Foxconn may start making iPhones in India as Chinese labor gets more expensive

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Foxconn, the Taiwanese contract manufacturer that makes iPhones for Apple, is reportedly in talks about shifting some iPhone production from mainland China to new factories in India.

Such a move, which is in part a reaction to rising labor costs in China, could also lower iPhone prices in India and help Apple compete more effectively there against companies like Samsung and Xiaomi.

Foxconn has historically manufactured Apple products—including most of the world’s iPhones—at factories in China. A 2011 experiment with opening an iPhone factory in Brazil has not gone well, but the company remains interested in expanding production around the world as Chinese factory labor gets more expensive.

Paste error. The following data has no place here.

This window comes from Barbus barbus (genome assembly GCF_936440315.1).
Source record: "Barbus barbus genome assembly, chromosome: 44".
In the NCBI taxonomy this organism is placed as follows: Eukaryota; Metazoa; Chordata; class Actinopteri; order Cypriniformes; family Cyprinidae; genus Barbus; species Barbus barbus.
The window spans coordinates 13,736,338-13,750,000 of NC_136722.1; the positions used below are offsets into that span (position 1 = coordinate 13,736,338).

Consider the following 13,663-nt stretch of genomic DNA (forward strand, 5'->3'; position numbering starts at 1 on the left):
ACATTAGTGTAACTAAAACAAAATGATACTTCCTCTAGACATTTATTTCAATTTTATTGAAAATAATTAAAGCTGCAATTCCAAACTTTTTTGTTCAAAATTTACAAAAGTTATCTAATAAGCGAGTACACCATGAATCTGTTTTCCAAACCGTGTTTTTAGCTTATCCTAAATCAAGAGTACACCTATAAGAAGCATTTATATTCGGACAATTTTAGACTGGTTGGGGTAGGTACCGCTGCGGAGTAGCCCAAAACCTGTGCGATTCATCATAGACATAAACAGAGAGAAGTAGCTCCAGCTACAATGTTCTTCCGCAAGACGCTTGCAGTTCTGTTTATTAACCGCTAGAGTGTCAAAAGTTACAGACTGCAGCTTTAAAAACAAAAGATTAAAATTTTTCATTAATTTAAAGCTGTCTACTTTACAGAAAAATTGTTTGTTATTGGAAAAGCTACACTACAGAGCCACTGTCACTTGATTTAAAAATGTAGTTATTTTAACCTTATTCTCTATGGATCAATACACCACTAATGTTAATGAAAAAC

Subhash Desai, an Indian government official in Bombay, gave Reuters the scoop, saying that “Foxconn is sending a delegation… to scout for locations” and that the company, though it has not made any commitment yet, intends to manufacture iPhones, iPads and iPods in the new facilities. Anonymous sources had said as much to reporters at the Economic Times in April.

Foxconn did previously have facilities in India for manufacturing Nokia phones, but those were shut down in 2014. The company has said that it plans on opening between 10 and 20 new factories in India within the next five years, but has yet to specify details. It declined to comment to Reuters.